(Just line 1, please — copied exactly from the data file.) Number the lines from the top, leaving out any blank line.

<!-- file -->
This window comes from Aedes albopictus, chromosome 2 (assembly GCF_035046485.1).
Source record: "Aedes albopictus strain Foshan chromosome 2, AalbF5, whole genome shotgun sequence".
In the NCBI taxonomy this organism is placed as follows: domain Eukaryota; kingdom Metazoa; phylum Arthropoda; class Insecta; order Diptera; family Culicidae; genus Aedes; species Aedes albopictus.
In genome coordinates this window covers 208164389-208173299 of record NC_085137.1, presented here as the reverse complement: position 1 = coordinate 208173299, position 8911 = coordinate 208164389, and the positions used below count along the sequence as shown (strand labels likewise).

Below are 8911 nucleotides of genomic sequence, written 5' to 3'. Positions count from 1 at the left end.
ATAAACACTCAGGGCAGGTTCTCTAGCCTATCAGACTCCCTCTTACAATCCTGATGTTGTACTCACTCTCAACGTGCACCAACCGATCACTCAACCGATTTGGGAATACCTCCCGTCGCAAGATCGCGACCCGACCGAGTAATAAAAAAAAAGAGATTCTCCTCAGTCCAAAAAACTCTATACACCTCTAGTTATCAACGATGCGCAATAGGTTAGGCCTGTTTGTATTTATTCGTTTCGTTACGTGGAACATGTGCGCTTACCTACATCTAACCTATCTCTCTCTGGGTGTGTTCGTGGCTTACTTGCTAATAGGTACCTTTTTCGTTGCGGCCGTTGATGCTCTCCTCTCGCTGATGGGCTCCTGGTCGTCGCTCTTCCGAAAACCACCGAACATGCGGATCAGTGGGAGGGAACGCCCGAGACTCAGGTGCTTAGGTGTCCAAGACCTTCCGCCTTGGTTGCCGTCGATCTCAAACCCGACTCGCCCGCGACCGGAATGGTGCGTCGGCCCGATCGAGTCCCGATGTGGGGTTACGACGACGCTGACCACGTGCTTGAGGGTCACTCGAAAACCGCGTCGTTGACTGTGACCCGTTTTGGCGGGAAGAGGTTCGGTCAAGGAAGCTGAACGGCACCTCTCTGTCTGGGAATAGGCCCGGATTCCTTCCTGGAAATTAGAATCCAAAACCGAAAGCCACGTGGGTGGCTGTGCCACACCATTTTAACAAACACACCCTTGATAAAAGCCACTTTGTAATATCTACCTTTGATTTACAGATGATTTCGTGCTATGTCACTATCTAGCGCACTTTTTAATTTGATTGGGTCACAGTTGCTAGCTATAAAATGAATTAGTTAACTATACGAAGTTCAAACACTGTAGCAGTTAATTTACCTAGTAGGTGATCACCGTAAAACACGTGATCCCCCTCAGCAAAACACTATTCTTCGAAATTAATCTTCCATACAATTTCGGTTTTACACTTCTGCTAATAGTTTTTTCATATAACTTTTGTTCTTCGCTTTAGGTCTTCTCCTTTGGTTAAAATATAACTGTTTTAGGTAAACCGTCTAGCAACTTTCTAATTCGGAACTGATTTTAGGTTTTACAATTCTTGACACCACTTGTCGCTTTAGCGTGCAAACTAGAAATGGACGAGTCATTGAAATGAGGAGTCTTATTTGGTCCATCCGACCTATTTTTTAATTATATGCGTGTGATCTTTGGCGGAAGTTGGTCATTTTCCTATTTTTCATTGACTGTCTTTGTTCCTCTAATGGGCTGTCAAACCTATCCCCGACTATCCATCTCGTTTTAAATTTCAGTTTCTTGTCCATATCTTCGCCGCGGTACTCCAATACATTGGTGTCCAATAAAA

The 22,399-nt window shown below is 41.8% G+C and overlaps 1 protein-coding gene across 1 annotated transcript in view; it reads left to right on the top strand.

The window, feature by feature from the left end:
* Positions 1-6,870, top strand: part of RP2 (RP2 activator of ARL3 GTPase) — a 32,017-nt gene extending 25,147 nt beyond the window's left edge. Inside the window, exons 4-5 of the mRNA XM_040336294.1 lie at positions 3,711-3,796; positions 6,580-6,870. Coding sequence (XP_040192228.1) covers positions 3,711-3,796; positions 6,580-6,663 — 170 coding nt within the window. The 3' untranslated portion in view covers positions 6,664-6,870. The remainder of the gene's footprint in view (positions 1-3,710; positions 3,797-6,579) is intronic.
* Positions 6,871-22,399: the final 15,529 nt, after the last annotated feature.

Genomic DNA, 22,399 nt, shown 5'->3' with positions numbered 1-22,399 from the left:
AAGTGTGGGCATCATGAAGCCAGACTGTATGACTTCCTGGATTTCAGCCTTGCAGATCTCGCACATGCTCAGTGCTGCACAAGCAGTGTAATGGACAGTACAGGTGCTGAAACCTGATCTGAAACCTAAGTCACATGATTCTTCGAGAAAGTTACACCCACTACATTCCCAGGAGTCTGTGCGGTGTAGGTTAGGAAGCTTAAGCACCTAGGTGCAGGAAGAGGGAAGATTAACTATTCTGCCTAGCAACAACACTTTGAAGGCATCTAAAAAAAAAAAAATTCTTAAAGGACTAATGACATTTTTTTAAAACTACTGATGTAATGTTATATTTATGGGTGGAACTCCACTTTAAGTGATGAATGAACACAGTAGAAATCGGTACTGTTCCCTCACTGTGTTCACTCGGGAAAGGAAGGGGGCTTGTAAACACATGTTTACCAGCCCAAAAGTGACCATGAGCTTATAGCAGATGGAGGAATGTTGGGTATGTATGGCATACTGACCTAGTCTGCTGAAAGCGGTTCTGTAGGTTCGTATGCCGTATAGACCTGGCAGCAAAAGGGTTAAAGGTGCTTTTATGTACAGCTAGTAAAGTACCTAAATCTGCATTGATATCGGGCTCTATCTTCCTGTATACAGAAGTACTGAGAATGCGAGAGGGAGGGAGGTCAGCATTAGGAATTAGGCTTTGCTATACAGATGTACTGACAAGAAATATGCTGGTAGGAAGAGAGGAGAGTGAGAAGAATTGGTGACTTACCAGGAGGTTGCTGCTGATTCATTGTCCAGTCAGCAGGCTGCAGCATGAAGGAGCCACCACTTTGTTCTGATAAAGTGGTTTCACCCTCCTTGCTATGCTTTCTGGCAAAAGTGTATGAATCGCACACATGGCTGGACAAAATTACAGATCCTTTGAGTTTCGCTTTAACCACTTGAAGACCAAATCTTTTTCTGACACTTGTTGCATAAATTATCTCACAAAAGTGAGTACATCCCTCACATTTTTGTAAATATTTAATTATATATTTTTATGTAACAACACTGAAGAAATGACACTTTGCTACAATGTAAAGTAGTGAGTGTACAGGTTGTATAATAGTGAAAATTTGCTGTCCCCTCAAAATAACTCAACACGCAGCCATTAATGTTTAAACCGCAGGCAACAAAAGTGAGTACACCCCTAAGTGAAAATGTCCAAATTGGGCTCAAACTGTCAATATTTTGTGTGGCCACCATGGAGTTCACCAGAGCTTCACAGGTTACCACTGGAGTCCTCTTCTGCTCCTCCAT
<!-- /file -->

This window comes from Aedes albopictus, chromosome 2 (assembly GCF_035046485.1).